Friday, June 18, 2010

Sovereignty Series - Hide and Seek...Really?

It's been a while since I played a rousing game of Hide and Seek, but I think I remember the basics.  One person counts to a hundred, while the others hide. Then the seeker looks for the hiders and while she is hunting, the goal is to sneak back to the home base, therefore securing a win and the privilege of hiding again in the next round.

Hide and Seek is unfortunately the game of preference when it comes to salvation in the minds of many believers as well. God does the hiding and man does the seeking.  Main support for this theory comes in verses like Isaiah 55:6 - "Seek the Lord while He may be found, Call upon him while He is near..." and Matthew 7:7 - "Ask, and it will be given to you; seek, and you will find; knock, and it will be opened to you..."  And then these verses are supported with testimonials about how people "found" God.

Now, I am not discounting the seeking of the Lord and the finding and accepting His gift of salvation.  These are very real things but in order to understand exactly what happens at salvation, we have to start with God instead of man.

We know that in our fleshly state we are dead in our trespasses and sin.  I have tried to make a point that dead people can't really help themselves. Here's another verse to chew on:  "There is none righteous, not even one; there is none who understands, there is none who seeks for God.  All have turned aside, together thy have become useless; there is none who does good, there is not even one." Romans 3:10-12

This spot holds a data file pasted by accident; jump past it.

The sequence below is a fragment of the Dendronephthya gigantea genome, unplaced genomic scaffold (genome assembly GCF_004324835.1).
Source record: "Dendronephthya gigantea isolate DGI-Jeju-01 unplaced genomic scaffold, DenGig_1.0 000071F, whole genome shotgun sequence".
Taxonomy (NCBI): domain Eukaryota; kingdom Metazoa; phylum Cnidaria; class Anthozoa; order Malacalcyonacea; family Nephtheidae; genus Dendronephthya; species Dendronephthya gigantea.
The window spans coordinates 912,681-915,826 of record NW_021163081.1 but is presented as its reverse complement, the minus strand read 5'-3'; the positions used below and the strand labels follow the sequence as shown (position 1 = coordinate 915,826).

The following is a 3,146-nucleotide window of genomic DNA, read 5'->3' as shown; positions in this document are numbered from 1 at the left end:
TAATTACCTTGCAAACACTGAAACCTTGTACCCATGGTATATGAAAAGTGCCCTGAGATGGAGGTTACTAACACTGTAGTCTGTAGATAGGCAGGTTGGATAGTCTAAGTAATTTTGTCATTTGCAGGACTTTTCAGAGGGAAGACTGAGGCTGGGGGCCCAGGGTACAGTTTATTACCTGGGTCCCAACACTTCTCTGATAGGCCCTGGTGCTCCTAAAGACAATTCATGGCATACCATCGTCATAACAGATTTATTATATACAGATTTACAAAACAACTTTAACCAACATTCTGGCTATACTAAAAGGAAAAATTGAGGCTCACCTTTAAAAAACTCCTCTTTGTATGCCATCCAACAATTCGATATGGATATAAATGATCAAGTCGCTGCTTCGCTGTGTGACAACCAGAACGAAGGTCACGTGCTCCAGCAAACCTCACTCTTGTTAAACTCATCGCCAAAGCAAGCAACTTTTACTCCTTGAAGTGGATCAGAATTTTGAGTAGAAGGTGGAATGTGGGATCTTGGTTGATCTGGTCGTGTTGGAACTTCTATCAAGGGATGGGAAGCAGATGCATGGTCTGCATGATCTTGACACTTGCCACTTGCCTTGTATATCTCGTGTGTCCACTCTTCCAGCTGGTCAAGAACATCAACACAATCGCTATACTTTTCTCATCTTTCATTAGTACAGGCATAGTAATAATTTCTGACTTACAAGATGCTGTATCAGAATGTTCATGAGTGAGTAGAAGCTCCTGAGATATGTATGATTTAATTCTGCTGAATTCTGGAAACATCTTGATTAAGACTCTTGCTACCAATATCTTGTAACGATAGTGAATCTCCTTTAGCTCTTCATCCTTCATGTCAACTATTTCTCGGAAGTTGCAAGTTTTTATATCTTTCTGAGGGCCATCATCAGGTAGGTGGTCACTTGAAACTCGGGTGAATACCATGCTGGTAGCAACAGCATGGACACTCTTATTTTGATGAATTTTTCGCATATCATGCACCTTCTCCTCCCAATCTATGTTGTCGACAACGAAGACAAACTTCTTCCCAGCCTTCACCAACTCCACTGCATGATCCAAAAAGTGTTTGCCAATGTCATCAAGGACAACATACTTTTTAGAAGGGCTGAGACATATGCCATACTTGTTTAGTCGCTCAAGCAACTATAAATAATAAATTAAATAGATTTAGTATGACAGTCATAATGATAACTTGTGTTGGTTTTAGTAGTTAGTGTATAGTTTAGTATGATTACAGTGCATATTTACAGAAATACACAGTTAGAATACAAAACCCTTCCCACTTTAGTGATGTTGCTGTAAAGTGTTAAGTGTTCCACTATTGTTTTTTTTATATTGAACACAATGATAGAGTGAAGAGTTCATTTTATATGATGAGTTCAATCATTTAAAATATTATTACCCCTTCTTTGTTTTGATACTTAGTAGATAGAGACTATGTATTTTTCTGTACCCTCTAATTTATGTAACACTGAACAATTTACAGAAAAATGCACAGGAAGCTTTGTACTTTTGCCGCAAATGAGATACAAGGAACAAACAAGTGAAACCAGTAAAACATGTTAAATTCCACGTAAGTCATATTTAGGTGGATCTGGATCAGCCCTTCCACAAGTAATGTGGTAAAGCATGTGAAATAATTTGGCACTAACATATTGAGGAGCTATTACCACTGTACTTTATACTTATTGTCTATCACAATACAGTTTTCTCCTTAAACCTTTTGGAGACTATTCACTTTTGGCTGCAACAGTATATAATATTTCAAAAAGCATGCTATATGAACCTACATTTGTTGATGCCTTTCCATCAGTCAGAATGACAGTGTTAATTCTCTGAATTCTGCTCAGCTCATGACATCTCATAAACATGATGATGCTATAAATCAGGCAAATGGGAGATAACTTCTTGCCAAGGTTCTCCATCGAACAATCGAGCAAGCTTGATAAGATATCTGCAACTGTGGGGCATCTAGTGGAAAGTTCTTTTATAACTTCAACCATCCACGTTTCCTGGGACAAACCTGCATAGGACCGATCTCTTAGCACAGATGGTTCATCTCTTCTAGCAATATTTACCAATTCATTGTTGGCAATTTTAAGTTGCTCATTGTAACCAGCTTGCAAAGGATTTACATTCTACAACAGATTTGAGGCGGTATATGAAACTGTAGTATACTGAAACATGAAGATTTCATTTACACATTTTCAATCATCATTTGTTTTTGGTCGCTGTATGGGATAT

So, answer these questions from these verses:  

How many righteous people are there (without the blood of Christ, of course)?  

Right, none.

How many people left to their own accord can understand the things of God?

Right, none.

How many people seek after God?

Again, none.

How many people do good apart from God?

And again, none.

This is a pretty condemning passage, a quote from the Psalms, that Paul uses in his discourse at the beginning of Romans to drive home the point that sin separates us from God and that in and of himself, man has no ability to reconcile that relationship.  That includes even desiring to have a relationship.  

So, why did I feel this emptiness and go searching for God?  Are you denying my salvation experience?

God's Word speaks to that as well. Here are a few verses from the book of John to help explain:

John 1:12,13 - "But as many as received Him, to them He gave the right to become children of God, even to those who believe in His name...(if you stop here, you might think that man chose God and God honored that choice, but read on)...who were born, not of blood nor of the will of the flesh, nor of the will of man, but of God."

Your bloodline didn't give you salvation.  Your own will didn't give you salvation. Your momma's prayers didn't give you salvation.  Salvation is solely of the will of God.

John 6:44 - "No one can come to Me unless the Father who sent Me draws him; and I will raise him up on the last day."

That word "draw" means drag - we are literally dragged to the Father. Why are we dragged? Because our sin nature pulls in the other direction.  Because we are a dead body.  Because He does all the work...

John 6:65 - "And He was saying, For this reason I have said to you, that no one can come to Me unless it has been granted him from the Father."